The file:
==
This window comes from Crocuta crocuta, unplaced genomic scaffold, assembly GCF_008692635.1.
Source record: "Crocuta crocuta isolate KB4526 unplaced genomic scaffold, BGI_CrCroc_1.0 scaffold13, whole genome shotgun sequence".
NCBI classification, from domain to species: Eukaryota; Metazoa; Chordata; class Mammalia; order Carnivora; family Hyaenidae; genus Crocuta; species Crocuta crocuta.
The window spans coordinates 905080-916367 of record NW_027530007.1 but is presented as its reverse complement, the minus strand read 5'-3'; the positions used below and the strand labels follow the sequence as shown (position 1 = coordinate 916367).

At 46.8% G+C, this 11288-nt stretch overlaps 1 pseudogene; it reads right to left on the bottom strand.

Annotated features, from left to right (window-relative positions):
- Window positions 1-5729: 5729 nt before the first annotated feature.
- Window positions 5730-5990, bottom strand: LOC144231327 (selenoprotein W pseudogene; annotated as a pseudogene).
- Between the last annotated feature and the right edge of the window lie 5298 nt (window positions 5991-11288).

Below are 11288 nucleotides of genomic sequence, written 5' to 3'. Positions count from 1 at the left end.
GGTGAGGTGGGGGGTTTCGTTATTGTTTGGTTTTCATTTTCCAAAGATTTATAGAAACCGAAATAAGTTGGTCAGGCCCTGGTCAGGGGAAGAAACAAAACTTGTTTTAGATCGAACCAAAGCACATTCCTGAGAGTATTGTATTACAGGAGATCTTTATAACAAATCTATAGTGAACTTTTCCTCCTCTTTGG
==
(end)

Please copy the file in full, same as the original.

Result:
This window comes from Crocuta crocuta, unplaced genomic scaffold, assembly GCF_008692635.1.
Source record: "Crocuta crocuta isolate KB4526 unplaced genomic scaffold, BGI_CrCroc_1.0 scaffold13, whole genome shotgun sequence".
NCBI classification, from domain to species: Eukaryota; Metazoa; Chordata; class Mammalia; order Carnivora; family Hyaenidae; genus Crocuta; species Crocuta crocuta.
The window spans coordinates 905080-916367 of record NW_027530007.1 but is presented as its reverse complement, the minus strand read 5'-3'; the positions used below and the strand labels follow the sequence as shown (position 1 = coordinate 916367).

At 46.8% G+C, this 11288-nt stretch overlaps 1 pseudogene; it reads right to left on the bottom strand.

Annotated features, from left to right (window-relative positions):
- Window positions 1-5729: 5729 nt before the first annotated feature.
- Window positions 5730-5990, bottom strand: LOC144231327 (selenoprotein W pseudogene; annotated as a pseudogene).
- Between the last annotated feature and the right edge of the window lie 5298 nt (window positions 5991-11288).

Below are 11288 nucleotides of genomic sequence, written 5' to 3'. Positions count from 1 at the left end.
GGTGAGGTGGGGGGTTTCGTTATTGTTTGGTTTTCATTTTCCAAAGATTTATAGAAACCGAAATAAGTTGGTCAGGCCCTGGTCAGGGGAAGAAACAAAACTTGTTTTAGATCGAACCAAAGCACATTCCTGAGAGTATTGTATTACAGGAGATCTTTATAACAAATCTATAGTGAACTTTTCCTCCTCTTTGG